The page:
Claire Corlett

Fish Food, Fish Tanks, and More
Monitoring Our Endangered Coho Salmon

Monitoring Our Endangered Coho Salmon

[Ben Atencio]
So an adult coho is about 60-75 cm in length which is, I don’t know, about like that
big, and they’re bright red on the sides and the males have a really hooked snout kind
of like that whereas the females are, you know, normal fish mouths and they swim into
the creeks in the winter and spawn. The female lays the eggs, the eggs hatch into fry, and
then they grow into juveniles, and then they grow into smolts which swim out of the rivers
and into the oceans and they live in the ocean for about two years and they come back as
adults and spawn, and it keeps going and going, so it’s like a three year lifecycle. [Mike Reichmuth]
We are currently monitoring coho really to
get the status and trend of the species. They usually spawn up in the headwaters of
the stream and then continue to use the rest of the stream during their life all the way
until they get to the estuary and out to the ocean, so by monitoring them over their entire
lifecycle we’re able to really get the health of the entire ecosystem of the stream. Currently we have three main creeks that we
monitor. We monitor Redwood creek in the South.
We also monitor Pine Gulch Creek which is in the Bolinas area, and then the most northern
creek that we monitor is Olema Creek. These three creeks are some of the most southern
populations, especially if you look along the Pacific Coast, only Santa Cruz is South
of us. In general we have our monitoring encompasses
three main life stages. One is we monitor the adults when they come back
to spawn. When we monitor our adults, their ability really to overcome obstacles and get to their spawning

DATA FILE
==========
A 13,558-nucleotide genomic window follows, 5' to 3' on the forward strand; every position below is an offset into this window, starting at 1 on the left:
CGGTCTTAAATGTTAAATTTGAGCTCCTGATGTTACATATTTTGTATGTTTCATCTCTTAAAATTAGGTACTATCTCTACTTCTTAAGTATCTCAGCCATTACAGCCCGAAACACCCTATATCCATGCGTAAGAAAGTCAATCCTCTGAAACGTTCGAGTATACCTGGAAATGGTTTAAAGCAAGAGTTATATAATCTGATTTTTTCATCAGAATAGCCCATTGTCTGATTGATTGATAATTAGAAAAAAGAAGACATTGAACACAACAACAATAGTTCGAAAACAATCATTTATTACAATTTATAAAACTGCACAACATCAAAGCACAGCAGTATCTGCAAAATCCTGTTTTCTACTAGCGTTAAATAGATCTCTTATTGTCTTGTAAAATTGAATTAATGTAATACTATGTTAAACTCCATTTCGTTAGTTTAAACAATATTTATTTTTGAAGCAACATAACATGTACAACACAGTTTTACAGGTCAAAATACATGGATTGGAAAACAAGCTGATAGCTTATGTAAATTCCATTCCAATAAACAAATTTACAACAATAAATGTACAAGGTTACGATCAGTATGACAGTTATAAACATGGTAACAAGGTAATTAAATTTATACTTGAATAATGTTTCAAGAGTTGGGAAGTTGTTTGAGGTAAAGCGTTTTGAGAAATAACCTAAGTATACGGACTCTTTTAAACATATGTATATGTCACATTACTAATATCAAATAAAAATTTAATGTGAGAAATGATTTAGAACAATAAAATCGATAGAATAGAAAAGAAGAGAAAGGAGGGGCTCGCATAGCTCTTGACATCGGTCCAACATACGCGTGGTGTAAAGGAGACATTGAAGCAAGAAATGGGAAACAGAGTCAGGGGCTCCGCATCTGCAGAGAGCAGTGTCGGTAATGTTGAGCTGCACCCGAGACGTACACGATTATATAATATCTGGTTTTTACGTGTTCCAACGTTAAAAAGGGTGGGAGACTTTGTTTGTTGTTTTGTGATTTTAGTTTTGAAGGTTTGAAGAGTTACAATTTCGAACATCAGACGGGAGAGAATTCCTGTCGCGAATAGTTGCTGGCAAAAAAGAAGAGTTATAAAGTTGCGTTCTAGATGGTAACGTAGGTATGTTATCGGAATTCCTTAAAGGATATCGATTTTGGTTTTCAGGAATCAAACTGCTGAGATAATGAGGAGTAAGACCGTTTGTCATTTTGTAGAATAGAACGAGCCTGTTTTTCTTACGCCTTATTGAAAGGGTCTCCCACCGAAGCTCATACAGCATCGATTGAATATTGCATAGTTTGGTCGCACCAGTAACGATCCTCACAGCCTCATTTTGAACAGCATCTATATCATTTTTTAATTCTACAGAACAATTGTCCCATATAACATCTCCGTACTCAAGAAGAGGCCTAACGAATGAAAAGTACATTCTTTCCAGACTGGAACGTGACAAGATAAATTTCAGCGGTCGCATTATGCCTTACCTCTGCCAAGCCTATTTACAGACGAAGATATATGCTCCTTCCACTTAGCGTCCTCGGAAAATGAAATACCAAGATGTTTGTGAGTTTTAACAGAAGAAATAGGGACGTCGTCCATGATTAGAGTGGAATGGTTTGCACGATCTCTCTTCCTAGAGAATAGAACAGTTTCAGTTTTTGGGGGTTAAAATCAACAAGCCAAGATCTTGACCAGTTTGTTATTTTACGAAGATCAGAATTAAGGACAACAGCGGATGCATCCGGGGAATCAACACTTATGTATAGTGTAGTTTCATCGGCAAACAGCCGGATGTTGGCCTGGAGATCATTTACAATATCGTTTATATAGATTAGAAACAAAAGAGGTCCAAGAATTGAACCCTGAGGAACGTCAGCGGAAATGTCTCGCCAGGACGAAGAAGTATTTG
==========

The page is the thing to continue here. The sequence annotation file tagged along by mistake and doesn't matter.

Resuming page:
habitat is pretty amazing. In the springtime we monitor the smolt life
stage. This is the time when the fish are going out to the ocean. [Ben Atencio]When you get to the site we have the fyke
net which leads into the pipe which leads into the box and we check the box to see if
there’s any fish, clear out all the debris and all the fish and then count the fish.
We measure ‘em to millimeters and weigh them to the hundredth of a gram, and so yeah,
we just go from trap to trap counting fish. It kind of seems like for the smolts at least
every fish kind of has its own personality. Some fish will be really squirmy and really
fighty and then other fish will just be really relaxed and you can handle them just fine. [Mike Reichmuth] And then we monitor the fish when they’re – in the summertime – when
they’re considered juveniles rearing in the creek and during this life stage this
gives us an idea of what their success was in terms of their ability to survive the spring
and also feed and grow. Currently our monitoring is showing that the
population is decreasing. In the last few years we’ve noticed a large decline. Even
before that decline they were only at about 5% of what their historic levels were. So
really what we’re trying to do is figure out why is it decreasing and then figure out
how do we save these fish from no longer being in these creeks.
In terms of the past threats to coho is we have activities such as damming, infrastructure
such as buildings, roads, water withdrawals, fishing, and agriculture are some of the main
threats we’ve had in the past. Currently, we still have some of those.
Hopefully through some of the park’s most recent efforts of restoring some of the key
areas of the creek that the coho – that we know the coho will utilize – we’ll
be able to increase the population and restore these populations back to their historic levels.

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